iPS Cell Therapy: Is Japan the Market Leader?

By NEVAGiles23

Although there are key players in markets like the U.S., Australia, and the EU, Japan continues to accelerates its position as a hub for induced pluripotent stem cell (iPS cell) therapy with generous funding, acquisitions, and strategic partnerships.

Pluripotent stem cells are cells that are capable of developing into any type of cell or tissue in the human body. These cells have the capability to replicate and help in repairing damaged tissues within the body. In 2006, the Japanese scientist Shinya Yamanaka demonstrated that an ordinary cell can be turned into a pluripotent cell by genetic modification. These genetically reprogrammed cells are known as induced pluripotent cells, also called iPS cells or iPSCs.

An induced pluripotent stem cell (iPS cell) is a type of pluripotent stem cell that has the capacity to divide indefinitely and create any cell found within the three germ layers of an organism. These layers include the ectoderm (cells giving rise to the skin and nervous system), endoderm (cells forming gastrointestinal and respiratory tracts, endocrine gland, liver, and pancreas), and mesoderm (cells forming bones, cartilage, most of the circulatory system, muscles, connective tissues, and other related tissues.).

iPS cells have significant potential for therapeutic applications. For autologous applications, the cells are extracted from the patients own body, making them genetically identical to the patient and eliminating the issues associated with tissue matching and tissue rejection.

iPS cells have the potential to be used to treat a wide range of diseases, including diabetes, heart diseases, autoimmune diseases, and neural complications, such as Parkinsons disease, Alzheimers disease.

Over the past few years, Japan has accelerated its position as a hub for regenerative medicine research, largely driven by support from Prime Minister Shinzo Abe who has identified regenerative medicine and cellular therapy as key to the Japans strategy to drive economic growth.

The Prime Minister has encouraged a growing range of collaborations between private industry and academic partners through an innovative legal framework approved last fall.

He has also initiated campaigns to drive technological advances in drugs and devices by connecting private companies with public funding sources. The result has been to drive progress in both basic and applied research involving induced pluripotent stem cells (iPS cells) and related stem cell technologies.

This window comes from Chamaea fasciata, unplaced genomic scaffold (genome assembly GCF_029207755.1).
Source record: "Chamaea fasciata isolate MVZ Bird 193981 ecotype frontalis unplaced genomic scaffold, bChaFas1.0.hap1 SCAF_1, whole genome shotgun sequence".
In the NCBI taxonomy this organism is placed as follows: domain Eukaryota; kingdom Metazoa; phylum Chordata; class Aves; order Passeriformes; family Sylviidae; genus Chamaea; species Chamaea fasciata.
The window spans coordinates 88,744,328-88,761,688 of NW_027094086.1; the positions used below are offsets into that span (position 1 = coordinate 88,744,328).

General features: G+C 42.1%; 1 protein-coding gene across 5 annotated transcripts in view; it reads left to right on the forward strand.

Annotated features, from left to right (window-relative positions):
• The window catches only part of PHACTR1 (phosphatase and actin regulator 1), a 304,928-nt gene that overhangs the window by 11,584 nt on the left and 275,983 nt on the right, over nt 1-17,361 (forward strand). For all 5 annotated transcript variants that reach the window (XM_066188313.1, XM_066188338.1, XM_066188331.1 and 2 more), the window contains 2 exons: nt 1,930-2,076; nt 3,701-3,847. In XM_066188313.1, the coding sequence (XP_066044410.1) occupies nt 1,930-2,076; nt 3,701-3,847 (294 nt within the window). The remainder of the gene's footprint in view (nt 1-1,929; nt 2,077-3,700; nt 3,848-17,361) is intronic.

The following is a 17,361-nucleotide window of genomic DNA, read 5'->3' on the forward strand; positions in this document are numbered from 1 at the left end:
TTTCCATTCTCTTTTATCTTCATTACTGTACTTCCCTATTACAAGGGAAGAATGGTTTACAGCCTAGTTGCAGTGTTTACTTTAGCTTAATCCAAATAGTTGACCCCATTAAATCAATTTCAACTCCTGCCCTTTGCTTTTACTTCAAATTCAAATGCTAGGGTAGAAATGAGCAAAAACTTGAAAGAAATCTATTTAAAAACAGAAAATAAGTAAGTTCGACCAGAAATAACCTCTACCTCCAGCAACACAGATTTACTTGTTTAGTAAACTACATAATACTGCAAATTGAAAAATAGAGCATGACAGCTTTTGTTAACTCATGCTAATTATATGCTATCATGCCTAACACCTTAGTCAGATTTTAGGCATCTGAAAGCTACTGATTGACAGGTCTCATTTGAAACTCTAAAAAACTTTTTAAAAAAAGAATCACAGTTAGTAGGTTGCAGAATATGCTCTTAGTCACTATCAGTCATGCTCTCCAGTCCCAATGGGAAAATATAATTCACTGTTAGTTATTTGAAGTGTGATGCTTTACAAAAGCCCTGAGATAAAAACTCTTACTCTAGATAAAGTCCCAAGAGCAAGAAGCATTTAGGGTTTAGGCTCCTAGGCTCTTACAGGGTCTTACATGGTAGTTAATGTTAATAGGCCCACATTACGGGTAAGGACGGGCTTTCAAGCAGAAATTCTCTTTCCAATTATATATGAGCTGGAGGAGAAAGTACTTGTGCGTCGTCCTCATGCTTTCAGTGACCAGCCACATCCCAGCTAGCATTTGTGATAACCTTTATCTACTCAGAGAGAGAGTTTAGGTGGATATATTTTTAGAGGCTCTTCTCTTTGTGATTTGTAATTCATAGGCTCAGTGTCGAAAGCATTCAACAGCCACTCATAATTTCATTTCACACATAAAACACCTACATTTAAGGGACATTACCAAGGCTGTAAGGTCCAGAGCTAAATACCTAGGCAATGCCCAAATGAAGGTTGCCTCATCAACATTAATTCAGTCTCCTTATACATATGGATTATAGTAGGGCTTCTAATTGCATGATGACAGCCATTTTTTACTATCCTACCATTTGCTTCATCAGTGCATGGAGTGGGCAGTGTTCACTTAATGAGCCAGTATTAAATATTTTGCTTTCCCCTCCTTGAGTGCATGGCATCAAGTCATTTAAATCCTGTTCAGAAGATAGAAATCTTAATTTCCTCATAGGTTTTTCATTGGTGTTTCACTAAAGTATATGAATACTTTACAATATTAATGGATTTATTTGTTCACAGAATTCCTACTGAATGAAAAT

2013 was a landmark year in Japan, because it saw the first cellular therapy involving transplant of iPS cells into humans initiated at the RIKEN Center in Kobe, Japan.[1]Led by Masayo Takahashi of theRIKEN Center for Developmental Biology (CDB).Dr. Takahashi and her team wereinvestigating the safety of iPSC-derived cell sheets in patients with wet-type age-related macular degeneration.

To speed things along, RIKEN did not seek permission for a clinical trial involving iPS cells, but instead applied for a type of pretrial clinical research allowed under Japanese regulations.The RIKEN Center is Japans largest, most comprehensive research institution, backed by both Japans Health Ministry and government.

This pretrial clinical research allowed the RIKEN research team to test the use of iPS cells for the treatment of wet-type age-related macular degeneration (AMD) on a very small scale, in only a handful of patients.Unfortunately, the study was suspended in 2015 due to safety concerns. As the lab prepared to treat the second trial participant, Yamanakas team identified two small genetic changes in the patients iPSCs and the retinal pigment epithelium (RPE) cells derived from them.

However, in June 2016 RIKEN Institute announced that it would be resuming the clinical study involving the use of iPSC-derived cellsin humans.According to theJapan Times, this second attempt at the clinical studyis using allogeneic rather than autologous iPSC-derived cells, because of the greater cost and time efficiencies.

Specifically,the researchers will be developing retinal tissues from iPS cells supplied by Kyoto Universitys Center for iPS Cell Research and Application, an institution headed by Nobel prize winner Shinya Yamanaka.

Japan has a unique affection for iPS cells, as the cells were originally discovered by the Japanese scientist, Shinya Yamanaka of Kyoto University. Mr. Yamanaka was awarded the Nobel Prize in Physiology or Medicine for 2012, an honor shared jointly with John Gurdon, for the discovery that mature cells can be reprogrammed to become pluripotent.

In addition, Japans Education Ministry said its planning to spend 110 billion yen ($1.13 billion) on induced pluripotent stem cell research during the next 10 years, and the Japanese parliament has been discussing bills that would speed the approval process and ensure the safety of such treatments.[3]